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Addiction treatment a hot business in B.C. as thousands look for help

August 10th, 2010 · 10 Comments

For years I covered drug-addiction issues in the Downtown Eastside and people would inevitably talk about the lack of addiction treatment in the province. Other critics would also say that, out of Vancouver’s alleged Four Pillars approach to drugs, only one pillar was really getting funding: harm reduction.

That always puzzled me because a lot of money seemed to go to enforcement, in the millions every year spent on police doing nothing but drug busts and street patrols. Prevention, yes, I could see how that was underfunded for sure. But treatment — well, I just didn’t know. How much treatment was there really?

My story this month in BCBusiness is what I found when I went looking. It’s true that there’s a tight funnel when it comes to getting a provincially funded treatment bed. 

In my research, I found that according to national surveys, about three per cent of people in B.C. report having serious drug problems, which works out to more than 120,000 in the province.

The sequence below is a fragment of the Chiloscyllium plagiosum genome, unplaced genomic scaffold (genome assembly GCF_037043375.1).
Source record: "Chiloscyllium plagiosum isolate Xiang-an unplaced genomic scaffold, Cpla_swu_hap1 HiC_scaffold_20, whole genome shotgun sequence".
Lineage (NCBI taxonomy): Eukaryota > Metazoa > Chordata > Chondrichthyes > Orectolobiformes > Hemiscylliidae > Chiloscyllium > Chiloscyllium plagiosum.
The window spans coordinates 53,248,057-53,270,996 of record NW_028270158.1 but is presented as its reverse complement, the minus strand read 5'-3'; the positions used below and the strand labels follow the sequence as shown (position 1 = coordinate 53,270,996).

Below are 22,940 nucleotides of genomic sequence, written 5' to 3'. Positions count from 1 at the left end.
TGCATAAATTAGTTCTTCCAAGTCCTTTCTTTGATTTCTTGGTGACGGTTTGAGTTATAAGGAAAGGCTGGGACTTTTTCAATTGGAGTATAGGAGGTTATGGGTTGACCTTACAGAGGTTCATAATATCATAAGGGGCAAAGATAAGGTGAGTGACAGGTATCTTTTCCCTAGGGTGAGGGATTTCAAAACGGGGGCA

Yet in a region like Fraser Health, for example, the biggest health authority in the province serving 1.2 million, meaning potentially 36,000 with drug problems, there are 155 residential treatment beds that can serve up to about 1,000 people a year. Not everyone needs a residential program — in fact, too many times people spend far too much money on a residential program that is not needed — and the province’s research is showing that walk-in treatment programs can be as effective as residential for many.

But 1,000 spots for 36,000 people still means enormous waiting lists for those who need the intensive boost of residential treatment.

That’s just on the government side, though. When it comes to what’s available if you have an employee-benefit program or a family willing to pay the bills, B.C. is swarming with addiction treatment. Only problem: no one has a definitive answer on which works and which one doesn’t.

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